UCHealth is the first health care system in Colorado and neighboring states to offer an alternative treatment option to people struggling to sleep.
Sleep apnea — a condition in which a person involuntary pauses or stops breathing when asleep — affects about 18 million Americans, according to the National Sleep Foundation.
“When you don’t sleep well and you’re not rested, the effect on your awake time is pretty profound,” said Dr. Mark Petrun, whose specialties include sleep medicine. “It affects your concentration, alertness, and ability to get things done.”
Besides wreaking havoc on a person’s daily life, sleep apnea has serious and life-shortening consequences, such as high blood pressure, heart disease and stroke, he added.
The most common treatment for sleep apnea — and until recently, the only option with a fairly high success rate — is the use of continuous positive airway pressure, or CPAP, while a person sleeps.
The CPAP machine supplies constant and steady air pressure through a hose and mask. Although the device is effective in treating sleep apnea more than 90 percent of the time, the number of people actually wearing the device longer than four hours per night drops to about 60 percent, said Cindy Crosby, manager of UCHealth’s Poudre Valley Hospital Sleep Disorder Center.
“Patients with apnea have to wear CPAP every night for the rest of their lives and they’re asking us, ‘What else can I do?’ Oral appliances are effective in treating mild to moderate apnea but this [Inspire therapy] is the first alternative to CPAP that treats moderate to severe apnea and makes sense to people long term,” she said.
Inspire therapy, recently approved by the FDA, provides a person relief without a mask or oral appliance, said Dr. Matthew Robertson, an otolaryngologist with Alpine Ear, Nose & Throat. In a 90-minute outpatient procedure, a small battery is implanted in the chest of the patient. From that device, a wire that senses the patient’s natural breathing patterns is directed to a nerve in the tongue and another to the rib cage area . During inspiration, an electrical stimulus is delivered to the tongue which gives it tone and prevents it from falling backwards and obstructing the airway. The device is controlled by a small hand-held sleep remote that can turn on the device at night and off in the morning when the person is awake.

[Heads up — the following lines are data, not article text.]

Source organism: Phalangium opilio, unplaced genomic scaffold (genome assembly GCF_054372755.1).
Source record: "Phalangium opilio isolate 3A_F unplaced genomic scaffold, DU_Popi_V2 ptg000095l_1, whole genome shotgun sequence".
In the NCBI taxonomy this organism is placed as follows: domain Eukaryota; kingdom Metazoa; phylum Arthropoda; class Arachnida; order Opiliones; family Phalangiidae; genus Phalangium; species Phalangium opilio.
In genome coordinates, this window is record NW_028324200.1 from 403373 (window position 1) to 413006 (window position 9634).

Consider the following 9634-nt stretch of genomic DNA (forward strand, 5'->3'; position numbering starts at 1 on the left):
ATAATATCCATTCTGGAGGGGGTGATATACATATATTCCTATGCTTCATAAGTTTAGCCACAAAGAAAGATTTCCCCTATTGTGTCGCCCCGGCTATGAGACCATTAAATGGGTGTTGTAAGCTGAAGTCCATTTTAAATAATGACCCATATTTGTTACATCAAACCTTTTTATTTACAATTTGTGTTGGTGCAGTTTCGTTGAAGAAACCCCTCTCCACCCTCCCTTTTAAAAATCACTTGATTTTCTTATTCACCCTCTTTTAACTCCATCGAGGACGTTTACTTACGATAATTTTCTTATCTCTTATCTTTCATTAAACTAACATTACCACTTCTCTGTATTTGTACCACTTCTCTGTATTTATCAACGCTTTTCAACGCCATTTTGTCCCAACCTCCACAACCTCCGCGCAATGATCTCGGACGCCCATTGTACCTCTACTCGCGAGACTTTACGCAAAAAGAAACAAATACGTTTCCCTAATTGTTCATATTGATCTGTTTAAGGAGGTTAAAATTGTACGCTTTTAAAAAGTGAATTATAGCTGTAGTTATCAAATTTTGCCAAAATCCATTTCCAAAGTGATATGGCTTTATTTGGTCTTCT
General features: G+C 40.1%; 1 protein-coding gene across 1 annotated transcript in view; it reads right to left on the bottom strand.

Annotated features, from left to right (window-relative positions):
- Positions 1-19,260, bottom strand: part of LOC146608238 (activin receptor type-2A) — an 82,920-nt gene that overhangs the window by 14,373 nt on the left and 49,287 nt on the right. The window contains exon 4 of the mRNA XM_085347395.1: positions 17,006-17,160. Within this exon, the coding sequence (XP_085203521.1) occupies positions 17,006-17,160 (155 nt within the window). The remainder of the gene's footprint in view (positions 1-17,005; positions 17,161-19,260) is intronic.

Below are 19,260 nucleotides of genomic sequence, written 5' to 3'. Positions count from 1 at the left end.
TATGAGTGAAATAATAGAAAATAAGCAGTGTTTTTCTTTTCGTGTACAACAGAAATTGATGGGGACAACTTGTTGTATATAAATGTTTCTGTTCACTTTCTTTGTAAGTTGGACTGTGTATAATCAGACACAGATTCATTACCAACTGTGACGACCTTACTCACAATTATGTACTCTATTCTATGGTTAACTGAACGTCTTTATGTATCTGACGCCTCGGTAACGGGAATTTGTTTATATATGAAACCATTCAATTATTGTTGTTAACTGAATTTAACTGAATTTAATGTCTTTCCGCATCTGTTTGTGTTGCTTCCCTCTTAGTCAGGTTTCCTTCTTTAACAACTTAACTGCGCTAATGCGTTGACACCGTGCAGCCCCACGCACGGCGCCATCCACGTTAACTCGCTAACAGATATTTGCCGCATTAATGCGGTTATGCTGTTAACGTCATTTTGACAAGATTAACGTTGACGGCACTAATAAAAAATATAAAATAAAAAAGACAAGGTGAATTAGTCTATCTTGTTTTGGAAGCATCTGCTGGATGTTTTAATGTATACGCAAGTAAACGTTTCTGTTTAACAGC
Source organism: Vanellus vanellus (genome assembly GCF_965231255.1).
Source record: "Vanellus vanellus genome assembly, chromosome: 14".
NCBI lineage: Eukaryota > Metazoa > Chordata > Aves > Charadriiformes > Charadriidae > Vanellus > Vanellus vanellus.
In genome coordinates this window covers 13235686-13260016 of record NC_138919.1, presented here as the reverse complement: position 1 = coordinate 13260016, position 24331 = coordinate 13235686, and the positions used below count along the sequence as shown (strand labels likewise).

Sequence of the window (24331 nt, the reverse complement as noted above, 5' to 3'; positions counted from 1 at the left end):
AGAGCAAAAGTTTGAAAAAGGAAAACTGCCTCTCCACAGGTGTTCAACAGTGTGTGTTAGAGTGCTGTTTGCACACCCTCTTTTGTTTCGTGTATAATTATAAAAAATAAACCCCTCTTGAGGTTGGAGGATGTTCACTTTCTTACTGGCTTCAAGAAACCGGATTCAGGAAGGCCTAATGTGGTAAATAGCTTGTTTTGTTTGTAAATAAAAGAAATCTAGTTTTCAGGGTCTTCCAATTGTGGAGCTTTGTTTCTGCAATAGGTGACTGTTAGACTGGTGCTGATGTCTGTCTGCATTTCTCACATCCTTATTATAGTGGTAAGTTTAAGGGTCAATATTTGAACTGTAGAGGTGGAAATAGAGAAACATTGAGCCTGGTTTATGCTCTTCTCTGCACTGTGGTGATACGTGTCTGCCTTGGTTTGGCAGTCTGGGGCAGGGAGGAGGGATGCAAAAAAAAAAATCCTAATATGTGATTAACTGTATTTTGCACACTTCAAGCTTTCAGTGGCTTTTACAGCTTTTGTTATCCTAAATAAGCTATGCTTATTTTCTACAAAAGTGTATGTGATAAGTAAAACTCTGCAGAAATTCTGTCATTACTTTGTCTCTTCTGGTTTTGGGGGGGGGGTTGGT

“This is an exciting cutting-edge treatment option for CPAP-intolerant, sleep apnea patients,” Robertson said. “If [the patient] meets criteria, it will be a life-changing experience.”
Potential patients go through a well-developed screening process, which includes a sleep study and drug-induced sleep endoscopy, or DISE, before it’s determined if Inspire is right for them.
Potential Inspire therapy patients also must have these qualifications:
Suffer from moderate to severe obstructive sleep apnea (apnea-hypopnea index of 20-65)
Obstructive sleep apnea (OSA) is the most common type of sleep apnea and occurs because throat muscles intermittently relax and block the airway during sleep. The most common symptoms include snoring, gasping, or choking during sleep, frequent nighttime awakenings, morning headaches, daytime sleepiness, irritability, and difficulty with focus or concentration.
In OSA patients, oxygen levels in the blood decrease because of this blockage. The brain senses this problem and arouses the body from sleep just long enough to open the airway. This cycle of obstructing and waking disrupts sleep. People with moderate OSA have 15-30 of these apnea events per hour throughout the night. (The apnea-hypopnea index is the number of recorded apneas or hypopneas per hour of sleep). Inspire therapy studies report clients having a 68 percent reduction in such episodes.
“Inspire keeps the tissue from blocking the airway by delivering a mild stimulation to those muscles,” Petrun said. “This gently moves the tongue and other soft tissues out of the way.”
Unable to use or get consistent benefit from CPAP
Some patients can’t tolerate CPAP for various reasons, such as claustrophobia or skin irritation from the mask, and though none of these problems cause serious harm to the patient, they often result in noncompliance with treatment.
“In order for them to benefit from CPAP, they have to wear it,” Crosby said. “And even patients who do comply have reported that they don’t necessarily feel more rested.”
Not significantly overweight
Potential candidates must have a total body mass index of less than 32. The technology forces the tongue upward to allow for a clear airway. However, additional fatty tissue in the neck can affect results, Crosby said, adding that as technology advances that requirement could change.
Over the age of 22
Inspire therapy has only been tested on people older than 22, with the exception of children with Down syndrome. The company hopes to make it available in the future to a younger population, including those with Down syndrome who suffer from sleep apnea.
A doctor also will evaluate the overall health of a potential candidate, as well as perform a physical examination of the airway to determine if Inspire therapy is the best alternative. Patients undergoing DISE receive a mild dose of anesthesia to induce sleep to the point at which obstruction-causing apnea can be evaluated.
“It’s critical to ensure that the throat is closing in a way that will respond to the therapy. DISE gives us a visual map of the back of the throat,” Crosby said.
UCHealth will preauthorize all qualification procedures up to this point with a patient’s insurance company. If the patient is still a potential candidate for Inspire — 90 percent continue to be after DISE — Inspire then steps in to help the patient get preauthorization for the Inspire therapy treatment. The treatment is also available at UCHealth Metro Denver through Katherine Green, MD.
For contact information on Inspire at UCHealth, visit the Inspire website.